According to Jose Branquinho, resource assessment director at the National Petroleum Institute (INP), Mozambique expects to launch its 5th licensing round in 2014. As many as 12 blocks in the deepwater Rovuma Basin, along with areas of the Zambezi Basin/Beira High and the Mozambique Basin, are to be offered. The acreage will be mostly offshore but could also include onshore areas.
The 5th licensing round has been delayed while the country updates its petroleum law, with a focus on legislation governing gas resources. The timeline may slip further, given that general elections are planned for October 2014 and the emergence of the opposition as a credible challenger.
The extended run of giant gas discoveries has overshadowed the fact that Mozambique will mark its first commercial production and sale of crude oil in 2014, with Sasol Petroleum bringing its onshore Inhassoro oil field onstream.
Tanzania has no commercial oil discoveries but there are two small producing gas fields (Songo Songo and Mnazi Bay) that have taken decades to bring to commercial production, mainly because of the lack of a local market and limited export options due to reserves size. Recent gas discoveries in the deepwaters off Tanzania have raised recoverable gas reserves from 10 Tcf in 2012 to 42 Tcf, and have given a boost to the potential prospects for the hydrocarbon industry in the country. It is estimated that Tanzania’s upside gas potential is as much as 60 Tcf and continuing exploration is to be expected over the next decade.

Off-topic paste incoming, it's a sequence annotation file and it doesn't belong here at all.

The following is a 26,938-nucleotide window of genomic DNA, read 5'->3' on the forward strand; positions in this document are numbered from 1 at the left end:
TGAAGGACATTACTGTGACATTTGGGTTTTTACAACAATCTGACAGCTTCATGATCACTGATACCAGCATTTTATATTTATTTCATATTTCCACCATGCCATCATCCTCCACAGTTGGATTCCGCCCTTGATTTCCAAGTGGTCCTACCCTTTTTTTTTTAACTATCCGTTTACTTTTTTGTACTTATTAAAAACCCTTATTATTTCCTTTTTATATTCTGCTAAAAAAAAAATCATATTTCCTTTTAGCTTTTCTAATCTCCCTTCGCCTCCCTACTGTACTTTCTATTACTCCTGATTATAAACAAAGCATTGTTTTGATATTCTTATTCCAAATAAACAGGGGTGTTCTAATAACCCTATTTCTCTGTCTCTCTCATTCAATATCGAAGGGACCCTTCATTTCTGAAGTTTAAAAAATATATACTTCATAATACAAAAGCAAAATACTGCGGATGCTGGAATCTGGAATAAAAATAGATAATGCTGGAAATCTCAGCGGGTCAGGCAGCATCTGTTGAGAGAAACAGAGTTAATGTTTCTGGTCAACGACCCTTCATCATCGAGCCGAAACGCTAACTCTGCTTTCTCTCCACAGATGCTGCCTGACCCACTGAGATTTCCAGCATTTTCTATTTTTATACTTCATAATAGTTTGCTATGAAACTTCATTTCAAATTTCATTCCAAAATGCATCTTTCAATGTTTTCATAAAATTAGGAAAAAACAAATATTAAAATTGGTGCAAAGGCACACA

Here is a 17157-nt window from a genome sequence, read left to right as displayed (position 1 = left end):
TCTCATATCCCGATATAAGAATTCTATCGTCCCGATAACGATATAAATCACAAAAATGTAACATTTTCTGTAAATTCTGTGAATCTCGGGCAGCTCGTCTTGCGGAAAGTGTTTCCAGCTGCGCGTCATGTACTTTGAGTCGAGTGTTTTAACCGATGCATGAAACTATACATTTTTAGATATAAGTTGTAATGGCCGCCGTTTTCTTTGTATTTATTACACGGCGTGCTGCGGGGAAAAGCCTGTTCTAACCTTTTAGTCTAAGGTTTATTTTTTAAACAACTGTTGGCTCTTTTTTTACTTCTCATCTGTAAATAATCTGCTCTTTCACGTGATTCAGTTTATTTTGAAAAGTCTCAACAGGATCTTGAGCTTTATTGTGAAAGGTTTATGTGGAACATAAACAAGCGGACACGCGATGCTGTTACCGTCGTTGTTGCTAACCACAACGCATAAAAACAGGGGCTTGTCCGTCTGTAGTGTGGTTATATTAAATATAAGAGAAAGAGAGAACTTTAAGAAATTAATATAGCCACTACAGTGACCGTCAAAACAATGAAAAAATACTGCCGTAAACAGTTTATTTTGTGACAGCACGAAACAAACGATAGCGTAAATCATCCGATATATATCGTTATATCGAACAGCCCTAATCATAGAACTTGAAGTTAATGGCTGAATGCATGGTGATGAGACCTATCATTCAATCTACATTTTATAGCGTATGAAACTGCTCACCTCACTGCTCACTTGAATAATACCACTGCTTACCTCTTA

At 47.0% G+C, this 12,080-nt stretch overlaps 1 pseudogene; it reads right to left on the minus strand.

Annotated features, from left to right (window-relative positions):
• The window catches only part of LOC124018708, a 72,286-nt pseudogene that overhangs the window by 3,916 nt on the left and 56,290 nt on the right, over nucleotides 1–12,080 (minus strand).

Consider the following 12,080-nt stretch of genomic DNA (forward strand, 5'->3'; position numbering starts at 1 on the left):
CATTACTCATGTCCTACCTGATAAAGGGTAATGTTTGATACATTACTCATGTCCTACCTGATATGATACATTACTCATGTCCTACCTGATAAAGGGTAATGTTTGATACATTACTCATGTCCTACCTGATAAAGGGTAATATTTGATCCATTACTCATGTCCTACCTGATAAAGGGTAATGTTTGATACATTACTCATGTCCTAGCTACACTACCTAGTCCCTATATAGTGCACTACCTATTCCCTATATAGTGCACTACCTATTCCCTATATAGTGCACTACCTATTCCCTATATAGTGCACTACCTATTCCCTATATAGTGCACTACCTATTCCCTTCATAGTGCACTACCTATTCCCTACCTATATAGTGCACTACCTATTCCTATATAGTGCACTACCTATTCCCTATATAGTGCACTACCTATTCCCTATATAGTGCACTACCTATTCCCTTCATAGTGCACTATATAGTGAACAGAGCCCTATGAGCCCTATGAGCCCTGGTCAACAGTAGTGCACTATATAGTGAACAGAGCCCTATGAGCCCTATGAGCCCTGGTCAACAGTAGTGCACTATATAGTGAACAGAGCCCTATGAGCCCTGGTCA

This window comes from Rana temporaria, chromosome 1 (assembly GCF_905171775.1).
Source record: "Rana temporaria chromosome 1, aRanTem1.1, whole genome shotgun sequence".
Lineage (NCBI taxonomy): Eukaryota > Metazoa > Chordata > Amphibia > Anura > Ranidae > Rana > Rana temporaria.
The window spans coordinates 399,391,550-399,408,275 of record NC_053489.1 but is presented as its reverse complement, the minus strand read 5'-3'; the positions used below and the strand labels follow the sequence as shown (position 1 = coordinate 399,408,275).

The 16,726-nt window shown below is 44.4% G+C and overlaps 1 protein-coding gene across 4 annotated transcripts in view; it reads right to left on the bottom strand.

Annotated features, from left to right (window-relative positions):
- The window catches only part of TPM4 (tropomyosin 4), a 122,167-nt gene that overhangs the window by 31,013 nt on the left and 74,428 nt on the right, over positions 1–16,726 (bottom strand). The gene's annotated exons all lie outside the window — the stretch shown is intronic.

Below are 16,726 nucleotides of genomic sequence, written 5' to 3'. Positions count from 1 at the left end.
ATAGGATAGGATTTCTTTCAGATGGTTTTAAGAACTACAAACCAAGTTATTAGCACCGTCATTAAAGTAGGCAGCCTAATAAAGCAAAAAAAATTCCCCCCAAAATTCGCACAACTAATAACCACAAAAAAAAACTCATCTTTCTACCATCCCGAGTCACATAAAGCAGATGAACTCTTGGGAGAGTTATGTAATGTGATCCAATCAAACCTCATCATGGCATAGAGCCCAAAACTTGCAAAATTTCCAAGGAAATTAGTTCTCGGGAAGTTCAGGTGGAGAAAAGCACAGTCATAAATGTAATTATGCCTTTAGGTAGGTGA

Exploration success has raised Tanzania’s profile as a potential supplier of LNG to Asian markets, along with neighbouring Mozambique. If an LNG export project were to advance, the IMF predicts that cumulative, foreign direct-investment into Tanzania could be in the US$ 20 - 30 billion range.